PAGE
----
Thursday's trade deadline was full of 12 trades that saw big names such as Jon Lester, David Price, and Yoenis Cespedes change teams for the stretch run. The Yankees were not players in any of the big name trades that went down, instead choosing to continue the trend of making incremental upgrades to their team without trading away their top prospects to do so. Including trades that happened ahead of Thursday's deadline, here is how the Yankees have upgraded their team this trade season.
LHP Vidal Nuno traded to Arizona Diamondbacks for RHP Brandon McCarthy
The first Ninja Cash move of the season saw him trade Nuno to Arizona in return for McCarthy and cash. Nuno had worn out his welcome in New York after being moved into the rotation due to injuries. His 5.42 ERA and 1.73 HR/9 numbers were ugly, especially being particularly prone to fly balls in the smaller confines of Yankee Stadium. Cashman flipped Nuno for a more proven commodity in McCarthy, who has thrived in his starts since the trade. McCarthy credits returning to his cutter, a pitch that the Diamondbacks didn't want him to throw. Nuno has done alright for himself since switching to the NL, but I think most Yankee fans are pretty happy with the switch off, especially now that some improved infield defense should help with McCarthy's ground balls.
IF Yangervis Solarte and RHP Rafael De Paula traded to San Diego Padres for 3B Chase Headley
Solarte had been the star of the Yankees for the first month of the season before falling on harder times as the season wore on. He was optioned to Triple-A for a brief stint after his struggles became an unavoidable issue. The career minor leaguer before 2014 will always have a special place in Yankee fans' hearts for being the reason the team finally gave up on their undying love for Eduardo Nunez. Rafael De Paula has an electric arm that may carry him to the majors, but concerns about his identity and whether or not he is destined for the bullpen made him an expendable piece in the eyes of the Yankees. The strikeout numbers are dazzling but the walks have been a concern. Parting with both players was worth getting Headley in return, who has hit very well in his brief time with the Yankees. He also plays a sparkling third base, which has already been evident since he switched coasts and uniforms.
It's possible that Headley spends the rest of the year auditioning for the Yankees' plans beyond 2014, since it seems unwise to count on Alex Rodriguez spending meaningful time in the field after being out of baseball for practically two seasons. This is another trade where people on both sides seem pretty content with their return so far. Solarte has hit well in his new west coast home and Headley's bat lengthens a Yankee lineup that desperately needs some pop in it.
IF Kelly Johnson traded to Boston Red Sox for SS Stephen Drew
The Yankees and Red Sox haven't traded with one another since 1997 until minutes before the 2014 4:00 pm deadline. Kelly Johnson, who is currently on the disabled list with a groin issue, was sent to Boston in return for shortstop Stephen Drew. Drew went unsigned until quite late in the season after his offseason demands proved to be more than teams were willing to pay. As a result, his numbers have been ugly after a very slow start. He has heated up recently, though, and the Yankees will be hoping that that is a sign of things to come for the rest of the season. Drew won't be playing shortstop as he is accustomed to, though. Instead, he'll be sliding over to play second base with Derek Jeter entrenched at shortstop.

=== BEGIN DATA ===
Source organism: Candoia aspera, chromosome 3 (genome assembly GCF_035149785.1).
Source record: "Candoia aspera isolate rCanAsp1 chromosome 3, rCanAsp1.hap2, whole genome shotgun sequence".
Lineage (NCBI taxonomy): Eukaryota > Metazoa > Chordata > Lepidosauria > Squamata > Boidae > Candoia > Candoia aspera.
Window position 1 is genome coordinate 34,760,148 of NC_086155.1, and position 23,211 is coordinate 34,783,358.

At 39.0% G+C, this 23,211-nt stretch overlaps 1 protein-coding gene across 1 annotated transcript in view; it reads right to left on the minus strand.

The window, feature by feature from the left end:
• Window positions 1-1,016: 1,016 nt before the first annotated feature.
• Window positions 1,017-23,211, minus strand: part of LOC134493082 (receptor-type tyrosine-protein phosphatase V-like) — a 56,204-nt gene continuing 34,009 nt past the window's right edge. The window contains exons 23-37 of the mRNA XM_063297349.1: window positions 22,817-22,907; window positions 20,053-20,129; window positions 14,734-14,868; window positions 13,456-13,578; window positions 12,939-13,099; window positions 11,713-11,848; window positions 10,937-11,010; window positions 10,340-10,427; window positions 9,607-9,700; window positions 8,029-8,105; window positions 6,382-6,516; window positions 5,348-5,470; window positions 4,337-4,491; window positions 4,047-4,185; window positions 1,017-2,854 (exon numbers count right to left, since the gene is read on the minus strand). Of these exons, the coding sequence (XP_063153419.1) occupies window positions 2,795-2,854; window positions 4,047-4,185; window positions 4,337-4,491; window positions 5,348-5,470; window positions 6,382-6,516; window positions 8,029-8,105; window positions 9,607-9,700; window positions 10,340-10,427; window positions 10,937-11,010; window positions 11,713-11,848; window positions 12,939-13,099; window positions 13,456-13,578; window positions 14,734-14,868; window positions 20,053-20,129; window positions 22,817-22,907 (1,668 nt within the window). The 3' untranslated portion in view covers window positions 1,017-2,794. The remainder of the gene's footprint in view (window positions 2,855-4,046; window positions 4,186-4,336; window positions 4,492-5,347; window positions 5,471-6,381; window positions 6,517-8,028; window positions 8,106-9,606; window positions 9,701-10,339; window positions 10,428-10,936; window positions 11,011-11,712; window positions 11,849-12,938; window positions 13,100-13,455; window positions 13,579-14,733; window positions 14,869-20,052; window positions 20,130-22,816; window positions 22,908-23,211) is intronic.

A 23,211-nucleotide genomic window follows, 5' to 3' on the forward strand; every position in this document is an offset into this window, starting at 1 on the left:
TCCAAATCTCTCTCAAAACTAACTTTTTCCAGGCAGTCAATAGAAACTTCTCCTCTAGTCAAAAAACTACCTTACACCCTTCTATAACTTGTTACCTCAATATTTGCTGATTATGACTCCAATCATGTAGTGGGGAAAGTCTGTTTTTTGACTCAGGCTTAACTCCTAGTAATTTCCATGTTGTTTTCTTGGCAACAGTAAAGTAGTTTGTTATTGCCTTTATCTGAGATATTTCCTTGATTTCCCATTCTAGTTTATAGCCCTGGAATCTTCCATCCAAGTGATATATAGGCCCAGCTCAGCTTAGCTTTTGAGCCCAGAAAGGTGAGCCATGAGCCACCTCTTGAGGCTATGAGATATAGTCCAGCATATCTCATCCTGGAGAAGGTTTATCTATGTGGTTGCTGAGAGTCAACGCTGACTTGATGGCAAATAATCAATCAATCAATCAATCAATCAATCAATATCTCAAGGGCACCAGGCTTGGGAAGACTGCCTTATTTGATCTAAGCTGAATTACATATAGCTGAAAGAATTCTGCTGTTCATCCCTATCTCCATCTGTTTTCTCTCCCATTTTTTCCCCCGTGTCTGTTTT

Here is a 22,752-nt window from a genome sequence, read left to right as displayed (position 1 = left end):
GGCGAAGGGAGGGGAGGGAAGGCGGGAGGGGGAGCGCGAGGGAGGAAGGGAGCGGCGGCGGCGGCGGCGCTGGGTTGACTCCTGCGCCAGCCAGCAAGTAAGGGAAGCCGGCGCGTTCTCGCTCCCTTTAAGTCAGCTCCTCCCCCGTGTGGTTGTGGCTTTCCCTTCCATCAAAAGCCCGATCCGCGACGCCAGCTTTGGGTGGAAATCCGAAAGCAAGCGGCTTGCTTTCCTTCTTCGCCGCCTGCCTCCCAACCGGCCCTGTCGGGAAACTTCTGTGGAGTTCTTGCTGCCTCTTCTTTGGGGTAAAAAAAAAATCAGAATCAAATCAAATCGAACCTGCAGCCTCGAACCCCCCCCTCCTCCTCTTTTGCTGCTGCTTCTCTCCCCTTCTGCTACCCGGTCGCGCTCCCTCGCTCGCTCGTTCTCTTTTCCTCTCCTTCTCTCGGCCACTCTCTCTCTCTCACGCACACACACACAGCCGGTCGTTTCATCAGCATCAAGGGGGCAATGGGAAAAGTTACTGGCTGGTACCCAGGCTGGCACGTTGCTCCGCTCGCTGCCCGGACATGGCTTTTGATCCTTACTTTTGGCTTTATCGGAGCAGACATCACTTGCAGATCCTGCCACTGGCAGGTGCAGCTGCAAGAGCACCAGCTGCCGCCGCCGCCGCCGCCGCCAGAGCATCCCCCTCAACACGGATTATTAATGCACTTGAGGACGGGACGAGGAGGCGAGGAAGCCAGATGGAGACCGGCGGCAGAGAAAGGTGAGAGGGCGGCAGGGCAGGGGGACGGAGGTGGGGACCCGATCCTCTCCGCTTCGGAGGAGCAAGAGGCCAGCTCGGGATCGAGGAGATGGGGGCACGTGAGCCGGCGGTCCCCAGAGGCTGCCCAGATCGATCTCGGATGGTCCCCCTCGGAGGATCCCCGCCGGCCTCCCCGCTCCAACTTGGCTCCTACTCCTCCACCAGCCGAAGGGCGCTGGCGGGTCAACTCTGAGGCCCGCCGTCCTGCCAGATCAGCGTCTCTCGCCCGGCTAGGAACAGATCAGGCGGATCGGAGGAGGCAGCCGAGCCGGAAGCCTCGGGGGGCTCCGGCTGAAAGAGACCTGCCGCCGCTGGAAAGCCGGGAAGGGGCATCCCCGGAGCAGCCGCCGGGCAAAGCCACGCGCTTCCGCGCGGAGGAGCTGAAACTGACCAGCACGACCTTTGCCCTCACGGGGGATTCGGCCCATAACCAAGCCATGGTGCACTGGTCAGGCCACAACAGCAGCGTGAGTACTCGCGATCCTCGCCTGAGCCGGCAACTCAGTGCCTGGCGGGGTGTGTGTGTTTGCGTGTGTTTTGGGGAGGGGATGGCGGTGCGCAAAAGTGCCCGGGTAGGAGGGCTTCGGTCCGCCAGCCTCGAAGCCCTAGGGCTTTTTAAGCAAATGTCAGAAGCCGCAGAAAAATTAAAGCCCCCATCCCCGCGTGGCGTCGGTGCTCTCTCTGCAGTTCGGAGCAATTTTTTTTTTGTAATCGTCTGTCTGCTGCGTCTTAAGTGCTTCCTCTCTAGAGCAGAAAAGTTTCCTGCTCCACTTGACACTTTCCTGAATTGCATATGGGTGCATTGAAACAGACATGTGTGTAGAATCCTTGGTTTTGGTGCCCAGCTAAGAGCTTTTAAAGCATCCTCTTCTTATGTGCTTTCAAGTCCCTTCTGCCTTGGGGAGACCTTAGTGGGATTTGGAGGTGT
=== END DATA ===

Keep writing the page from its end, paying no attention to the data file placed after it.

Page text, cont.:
You can argue that Johnson didn't get the fairest shake with the Yankees, playing out of position for most of his time in New York. He played basically everywhere except second base while Brian Roberts stayed surprisingly healthy. He proved himself not to really be adequate at first base in Mark Teixeira's absence and he wasn't great at third base. He won't get to play second base in Boston either, due to the presence of Dustin Pedroia. The Yankees obviously felt like the defensive upgrade was worth whatever offense they may be sacrificing in the swap.
The final move of the day saw the Yankees upgrade their right field situation by acquiring Martin Prado from Arizona. After Carlos Beltran's elbow rendered him unable to play the outfield, Ichiro Suzuki has had to become the every day right fielder. As expected, playing every day turned Ichiro from helpful bench bat into dead weight with a sub-80 wRC+. Bringing in Prado will allow Ichiro to move back to the bench as the 4th outfielder. Prado also brings the benefit of playing two infield positions, which will help when Joe Girardi needs to give players the day off.
Peter O'Brien's power display in the minors this year has been nothing short of amazing. Unfortunately, the home run show has been about all that would impress you on O'Brien's resume. The Yankees had pretty much given up on O'Brien's future behind the plate as a catcher. A brief stint at third base was quickly abandoned and a short trial in the outfield didn't render positive results either. He'd been moved to first base pretty permanently with the Trenton Thunder, likely under the guise that anyone can play first base or fake it enough to get by. The Diamondbacks have Miguel Montero locked up behind the plate and Paul Goldschmidt is entrenched at first. The National League hasn't gotten with the times and adopted the DH yet, so it's unclear how O'Brien fits into their future plans. As if that wasn't enough, O'Brien practically refuses to walk and has his strikeouts pile up at an alarming rate. That combination doesn't usually spell good things for the future. That being the case, it's easy to see why the Yankees were willing to part with such an impressive power source.
Which of these moves do you think helped the Yankees the most? Which former Yankee are you most disappointed to see go?